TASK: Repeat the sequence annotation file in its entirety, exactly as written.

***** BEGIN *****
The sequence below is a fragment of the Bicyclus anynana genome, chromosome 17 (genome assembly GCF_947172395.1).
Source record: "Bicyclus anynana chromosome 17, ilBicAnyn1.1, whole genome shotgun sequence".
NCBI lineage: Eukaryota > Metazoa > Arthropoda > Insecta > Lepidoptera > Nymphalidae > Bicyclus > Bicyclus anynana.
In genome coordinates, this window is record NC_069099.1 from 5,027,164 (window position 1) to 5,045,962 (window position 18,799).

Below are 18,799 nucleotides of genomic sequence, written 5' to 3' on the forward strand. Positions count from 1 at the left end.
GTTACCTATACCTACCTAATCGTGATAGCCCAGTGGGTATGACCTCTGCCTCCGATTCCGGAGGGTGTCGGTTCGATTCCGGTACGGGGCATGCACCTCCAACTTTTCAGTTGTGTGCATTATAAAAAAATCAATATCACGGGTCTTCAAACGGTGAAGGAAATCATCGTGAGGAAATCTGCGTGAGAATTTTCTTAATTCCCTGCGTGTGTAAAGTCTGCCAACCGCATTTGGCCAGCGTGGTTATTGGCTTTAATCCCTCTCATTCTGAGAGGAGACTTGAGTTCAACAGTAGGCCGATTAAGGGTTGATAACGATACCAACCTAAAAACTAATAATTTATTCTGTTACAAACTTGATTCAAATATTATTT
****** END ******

The sequence below is a fragment of the Bicyclus anynana genome, chromosome 17 (genome assembly GCF_947172395.1).
Source record: "Bicyclus anynana chromosome 17, ilBicAnyn1.1, whole genome shotgun sequence".
NCBI lineage: Eukaryota > Metazoa > Arthropoda > Insecta > Lepidoptera > Nymphalidae > Bicyclus > Bicyclus anynana.
In genome coordinates, this window is record NC_069099.1 from 5,027,164 (window position 1) to 5,045,962 (window position 18,799).

Below are 18,799 nucleotides of genomic sequence, written 5' to 3' on the forward strand. Positions count from 1 at the left end.
GTTACCTATACCTACCTAATCGTGATAGCCCAGTGGGTATGACCTCTGCCTCCGATTCCGGAGGGTGTCGGTTCGATTCCGGTACGGGGCATGCACCTCCAACTTTTCAGTTGTGTGCATTATAAAAAAATCAATATCACGGGTCTTCAAACGGTGAAGGAAATCATCGTGAGGAAATCTGCGTGAGAATTTTCTTAATTCCCTGCGTGTGTAAAGTCTGCCAACCGCATTTGGCCAGCGTGGTTATTGGCTTTAATCCCTCTCATTCTGAGAGGAGACTTGAGTTCAACAGTAGGCCGATTAAGGGTTGATAACGATACCAACCTAAAAACTAATAATTTATTCTGTTACAAACTTGATTCAAATATTATTT